Breaking boundaries since its inception in 1969, Dance Theatre of Harlem returns to Kansas City Feb. 9 for a performance at the Muriel Kauffman Theatre.
Ballet, as with other classical traditions, was long considered a primarily European, primarily white, art form, but as it became entrenched in American culture, American culture began to affect it, too.
Arthur Mitchell created Dance Theatre of Harlem in response to the assassination of Dr. Martin Luther King, Jr. Mitchell, the first African-American principal dancer in the New York City Ballet, grew up in Harlem. He returned there to found, with his teacher Karel Shook, a professional company and training school for classical ballet to provide inspiration and empowerment to his community amidst a period of racial strife.
This is the company’s fourth performance for the Harriman-Jewell Series. Clark Morris, executive and artistic director for the Series, worked with the company for their two previous Series appearances in 2001 and 2013 (the troupe’s first Series performance was in 1981) and has visited their school and studios in New York several times. “I’m familiar with the organization and the important cultural impact they have, so it’s a thrill to bring them back to Kansas City.”
The repertoire is grounded in the neoclassical style of George Balanchine, who created pieces for Mitchell while he was with NYCB, including the controversial interracial pas de deux of “Agon” for Mitchell and Diana Adams in 1957. DTH’s performances also feature work from resident choreographer Robert Garland, as well as a diverse collection of artistic voices through the generations. The multi-ethnic company’s productions often explore racial or political themes while mixing classical and modern technique.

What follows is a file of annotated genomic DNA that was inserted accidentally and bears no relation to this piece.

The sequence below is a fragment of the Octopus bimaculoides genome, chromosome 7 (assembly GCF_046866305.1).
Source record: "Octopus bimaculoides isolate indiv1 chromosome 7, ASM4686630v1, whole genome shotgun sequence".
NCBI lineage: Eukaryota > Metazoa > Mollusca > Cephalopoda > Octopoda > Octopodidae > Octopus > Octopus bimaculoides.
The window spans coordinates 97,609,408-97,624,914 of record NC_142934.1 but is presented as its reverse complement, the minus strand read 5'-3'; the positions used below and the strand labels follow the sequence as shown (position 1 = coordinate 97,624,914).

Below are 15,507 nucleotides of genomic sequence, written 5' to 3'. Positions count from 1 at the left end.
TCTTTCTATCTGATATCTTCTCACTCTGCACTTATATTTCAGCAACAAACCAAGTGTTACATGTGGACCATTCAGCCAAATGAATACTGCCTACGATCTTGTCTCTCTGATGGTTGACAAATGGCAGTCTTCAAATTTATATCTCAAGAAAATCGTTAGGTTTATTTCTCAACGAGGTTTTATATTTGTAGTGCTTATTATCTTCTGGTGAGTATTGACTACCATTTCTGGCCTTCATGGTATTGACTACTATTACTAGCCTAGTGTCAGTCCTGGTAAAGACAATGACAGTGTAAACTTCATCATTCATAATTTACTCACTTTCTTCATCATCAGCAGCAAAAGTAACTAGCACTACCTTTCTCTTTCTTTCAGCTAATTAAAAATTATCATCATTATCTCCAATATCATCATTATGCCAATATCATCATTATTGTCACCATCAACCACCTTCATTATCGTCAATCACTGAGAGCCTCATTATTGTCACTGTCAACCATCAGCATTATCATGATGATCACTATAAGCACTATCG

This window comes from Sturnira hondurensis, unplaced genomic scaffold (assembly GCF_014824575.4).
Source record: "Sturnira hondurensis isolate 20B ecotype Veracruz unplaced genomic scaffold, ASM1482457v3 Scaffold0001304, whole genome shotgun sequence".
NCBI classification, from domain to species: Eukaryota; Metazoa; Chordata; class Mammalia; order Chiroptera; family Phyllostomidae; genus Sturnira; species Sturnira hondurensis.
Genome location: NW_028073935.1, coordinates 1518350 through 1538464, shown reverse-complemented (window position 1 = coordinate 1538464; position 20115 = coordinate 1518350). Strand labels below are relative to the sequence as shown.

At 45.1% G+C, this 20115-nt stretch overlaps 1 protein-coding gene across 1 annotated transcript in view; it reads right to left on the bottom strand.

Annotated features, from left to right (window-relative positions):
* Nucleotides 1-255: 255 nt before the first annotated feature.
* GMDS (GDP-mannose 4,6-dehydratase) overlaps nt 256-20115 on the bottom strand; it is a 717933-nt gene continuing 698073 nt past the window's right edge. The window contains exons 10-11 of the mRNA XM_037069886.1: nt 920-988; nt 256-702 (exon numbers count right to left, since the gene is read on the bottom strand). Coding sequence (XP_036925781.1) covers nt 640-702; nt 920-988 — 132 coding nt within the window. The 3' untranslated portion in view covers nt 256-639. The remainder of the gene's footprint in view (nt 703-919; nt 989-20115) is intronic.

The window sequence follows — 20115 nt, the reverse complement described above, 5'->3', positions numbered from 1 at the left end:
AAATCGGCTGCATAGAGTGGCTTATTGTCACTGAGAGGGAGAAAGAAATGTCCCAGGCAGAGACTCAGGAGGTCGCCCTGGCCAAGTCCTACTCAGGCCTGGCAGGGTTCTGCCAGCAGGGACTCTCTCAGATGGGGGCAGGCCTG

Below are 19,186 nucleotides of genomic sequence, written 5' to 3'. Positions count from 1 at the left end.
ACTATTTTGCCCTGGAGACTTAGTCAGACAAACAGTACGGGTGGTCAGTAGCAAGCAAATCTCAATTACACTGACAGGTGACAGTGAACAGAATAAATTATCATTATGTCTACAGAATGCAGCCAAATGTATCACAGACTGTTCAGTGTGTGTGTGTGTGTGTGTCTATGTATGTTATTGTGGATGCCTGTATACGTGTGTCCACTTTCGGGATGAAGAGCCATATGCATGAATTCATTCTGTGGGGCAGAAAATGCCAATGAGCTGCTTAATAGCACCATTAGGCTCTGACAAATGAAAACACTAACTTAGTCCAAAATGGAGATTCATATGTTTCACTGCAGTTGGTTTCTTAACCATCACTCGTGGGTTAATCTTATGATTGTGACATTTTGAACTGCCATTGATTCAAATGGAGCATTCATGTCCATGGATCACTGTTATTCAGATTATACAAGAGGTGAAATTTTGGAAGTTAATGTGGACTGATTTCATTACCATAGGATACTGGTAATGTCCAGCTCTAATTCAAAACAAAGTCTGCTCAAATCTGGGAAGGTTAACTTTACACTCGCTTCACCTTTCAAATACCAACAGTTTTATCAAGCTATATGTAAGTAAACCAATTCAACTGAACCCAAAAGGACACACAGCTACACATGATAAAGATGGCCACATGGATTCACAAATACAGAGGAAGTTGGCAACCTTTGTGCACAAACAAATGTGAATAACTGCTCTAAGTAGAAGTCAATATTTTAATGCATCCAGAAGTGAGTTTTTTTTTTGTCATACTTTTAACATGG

Along with the professional company, DTH is a ballet school and arts education center. The organization has recovered, for the most part, from the financial troubles that led to the cancellation of the 2004-2005 season and subsequent hiatus, and the reconstituted company is growing, now under the helm of artistic director Virginia Johnson, founding member and former principal dancer. “It’s continuing to be a vibrant and important company in America,” said Morris.
The Harriman-Jewell Series and the Kansas City community have long valued the work of African-American artists, with regular appearances of leading African-American ensembles, practicing traditional, classical and modern art forms. The community also supports the Kansas City Friends of Alvin Ailey, which hosts annual performances of the Alvin Ailey American Dance Theater and local dance education programs in the 18th & Vine District. (The then-named William Jewell College Fine Arts Program was the first to present AAADT locally, in 1968, and was integral to building appreciation for the company in KC.)
Dance Theatre of Harlem is a significant cultural force, not only in their local community, and not only for the African-American community, but as inspiration for us all. The performance takes place during Black History Month, too, but the timing is serendipitous. “The company is so strong artistically,” said Morris, “that we would have (presented) it any month of the year.”
The Harriman-Jewell Series presents Dance Theatre of Harlem at 7:30 p.m. Feb. 9 at the Kauffman Center. For more information and tickets, visit www.hjseries.org.
Above, company dancers Nicholas Rose and Alicia Mae Holloway perform “Dialogues.” (photo by Nan Melville)